How to Speak With Your Children About SMS Shooting

By  | 

In-Studio interview with Emilio Parga, Founder and Executive Director The Solace Tree:

Sarah: Emilio, we had you here the night of the Sandy Hook shooting. And that evening you provided us such tremendous advice because this is going to be a topic of discussion in homes for the next days and weeks to come. So how do you go from discussing a shooting in the hypothetical sense, oh this happened on the other side of the country, to now we have a shooting in our town?

Emilio: Well, the world in our daily lives and the lives of our children and teenagers are changing so much, and it’s changing rapidly. And so, with the Sandy Hook shooting and now it’s on our side of the country and in our community, children are dealing with so many different losses. So to help them understand we must ask, kind of, what information we got from the news, but also how can we help them by listening. And finding out what they know.

Sarah: And what have we learned about talking with our children since Sandy Hook that we can now use this week?

Emilio: Well they do have questions. They want to know. They’re curious. They see in us as adults, some adults fear from their own beliefs and losses, and haven’t been able to really resolve some of their own stuff. So it’s hard for them. But when this stuff happens even so close to home and in our backyard we need to now start to think about ‘how can we listen to the children?’ And especially at this age, they talk with their peers. So how can we also let them know, or we should let them know, that we are here to listen to them if they want to talk about it. Because they know more than we think they know, and we should never underestimate their ability to know what’s happening.

Sarah: So is it better to kind of probe your child, and kind of get them to talk to you? Or do you just sit back and wait for your child to bring it up to you?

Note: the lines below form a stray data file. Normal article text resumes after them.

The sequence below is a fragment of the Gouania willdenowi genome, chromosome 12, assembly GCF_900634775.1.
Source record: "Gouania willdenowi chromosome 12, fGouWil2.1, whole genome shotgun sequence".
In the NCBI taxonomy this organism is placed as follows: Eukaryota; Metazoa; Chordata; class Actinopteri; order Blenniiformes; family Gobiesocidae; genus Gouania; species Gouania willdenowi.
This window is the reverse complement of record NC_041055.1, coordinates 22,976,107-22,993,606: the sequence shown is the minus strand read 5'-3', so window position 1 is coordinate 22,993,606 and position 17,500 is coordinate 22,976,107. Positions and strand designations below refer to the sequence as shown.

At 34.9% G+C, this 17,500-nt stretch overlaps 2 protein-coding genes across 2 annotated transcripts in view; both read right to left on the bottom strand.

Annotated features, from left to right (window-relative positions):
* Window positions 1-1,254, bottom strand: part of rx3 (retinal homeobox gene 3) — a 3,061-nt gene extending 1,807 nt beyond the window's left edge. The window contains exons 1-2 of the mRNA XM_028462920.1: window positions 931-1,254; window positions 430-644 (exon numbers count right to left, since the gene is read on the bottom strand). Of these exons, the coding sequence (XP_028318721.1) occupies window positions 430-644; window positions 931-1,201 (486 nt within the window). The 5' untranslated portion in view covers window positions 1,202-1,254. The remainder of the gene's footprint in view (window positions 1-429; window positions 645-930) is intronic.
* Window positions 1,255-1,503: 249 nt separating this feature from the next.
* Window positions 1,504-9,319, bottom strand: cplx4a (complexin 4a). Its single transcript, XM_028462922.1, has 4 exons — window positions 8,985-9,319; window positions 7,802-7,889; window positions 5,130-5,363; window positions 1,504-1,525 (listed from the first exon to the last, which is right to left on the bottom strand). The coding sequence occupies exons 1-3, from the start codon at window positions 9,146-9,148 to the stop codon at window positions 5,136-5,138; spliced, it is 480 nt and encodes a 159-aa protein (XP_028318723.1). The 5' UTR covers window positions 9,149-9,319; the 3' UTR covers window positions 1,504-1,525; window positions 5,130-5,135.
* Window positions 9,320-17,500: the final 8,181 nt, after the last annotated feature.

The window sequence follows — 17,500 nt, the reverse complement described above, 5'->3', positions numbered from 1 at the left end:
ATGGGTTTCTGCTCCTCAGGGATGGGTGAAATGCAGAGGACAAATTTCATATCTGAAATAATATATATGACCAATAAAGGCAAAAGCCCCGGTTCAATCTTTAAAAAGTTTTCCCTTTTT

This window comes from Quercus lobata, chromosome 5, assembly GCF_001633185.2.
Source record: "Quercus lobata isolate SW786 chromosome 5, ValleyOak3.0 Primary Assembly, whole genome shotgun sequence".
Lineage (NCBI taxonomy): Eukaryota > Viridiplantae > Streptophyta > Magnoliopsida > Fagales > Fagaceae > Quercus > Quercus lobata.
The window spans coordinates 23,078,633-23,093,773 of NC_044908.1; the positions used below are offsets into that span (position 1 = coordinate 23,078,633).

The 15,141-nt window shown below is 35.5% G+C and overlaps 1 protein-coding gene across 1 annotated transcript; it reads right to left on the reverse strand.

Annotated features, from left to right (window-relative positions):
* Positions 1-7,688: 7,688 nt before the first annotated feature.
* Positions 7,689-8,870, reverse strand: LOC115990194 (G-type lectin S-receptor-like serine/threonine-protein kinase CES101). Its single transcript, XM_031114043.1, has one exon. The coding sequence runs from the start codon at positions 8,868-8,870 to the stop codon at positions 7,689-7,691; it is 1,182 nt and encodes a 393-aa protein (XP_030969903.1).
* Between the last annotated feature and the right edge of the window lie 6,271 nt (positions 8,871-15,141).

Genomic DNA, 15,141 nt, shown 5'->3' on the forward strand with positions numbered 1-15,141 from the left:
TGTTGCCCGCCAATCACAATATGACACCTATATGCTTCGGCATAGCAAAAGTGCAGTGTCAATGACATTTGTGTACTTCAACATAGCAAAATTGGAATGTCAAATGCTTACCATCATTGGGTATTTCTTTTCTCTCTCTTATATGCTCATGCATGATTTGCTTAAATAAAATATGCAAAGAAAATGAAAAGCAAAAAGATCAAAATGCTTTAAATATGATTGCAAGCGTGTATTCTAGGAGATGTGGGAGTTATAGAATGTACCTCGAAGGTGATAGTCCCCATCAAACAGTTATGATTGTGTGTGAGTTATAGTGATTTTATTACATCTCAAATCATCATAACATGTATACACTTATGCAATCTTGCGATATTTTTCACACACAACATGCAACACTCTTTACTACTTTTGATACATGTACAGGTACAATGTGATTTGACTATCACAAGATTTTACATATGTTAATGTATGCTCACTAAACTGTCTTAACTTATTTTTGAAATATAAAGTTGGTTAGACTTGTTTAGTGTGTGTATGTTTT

Emilio: Well, we want to know what they know. Let’s ask at least what they know. And then from our information, and what we want to tell them, we can tell them what we think is correct from the information given on this news and from their friends, because there are rumors. And then we can kind of tell them that we are doing our very very best to keep them safe, and the schools are doing an amazing job, and everyone involved, and the community. So they don’t feel that when they leave to go back to school this week or next week, they have those fears. But just to let them know that we’re here to listen to them. And we want to support them in that way as adults.

Sarah: And provide them a safe place, and a safe physical space even for parents to listen to their kids, right?

Emilio: Yes. We need to listen to our children, and listen to them some more. They haven’t experienced this. So, this is new to them. They’ve seen it on TV. They’ve heard about it. They play video games. But now it’s in their own backyards affected their friends and their family and their community. And we need to just find out how we can help them by listening to them. Because even at this age, they are going to others: Facebook and texting and phones, and they want more information. But the parents and adults need to just know that they are here to listen to them and be supportive.

Sarah: One of the best keys I think that you’ve said, is that it is okay as a parent to be honest and say, ‘I don’t know the answer to your question. I don’t know why someone so young has to die, or has to bring a gun to school.’ And I think that was one of the key points you had brought up this afternoon.

Emilio: It’s okay not to know the answers. We don’t have to know all the answers. We’re still learning from investigations and just what’s happening in our community. And so to say we don’t know is okay. Because we’re not going to have all the answers. And we must not lie because they deserve to know the truth.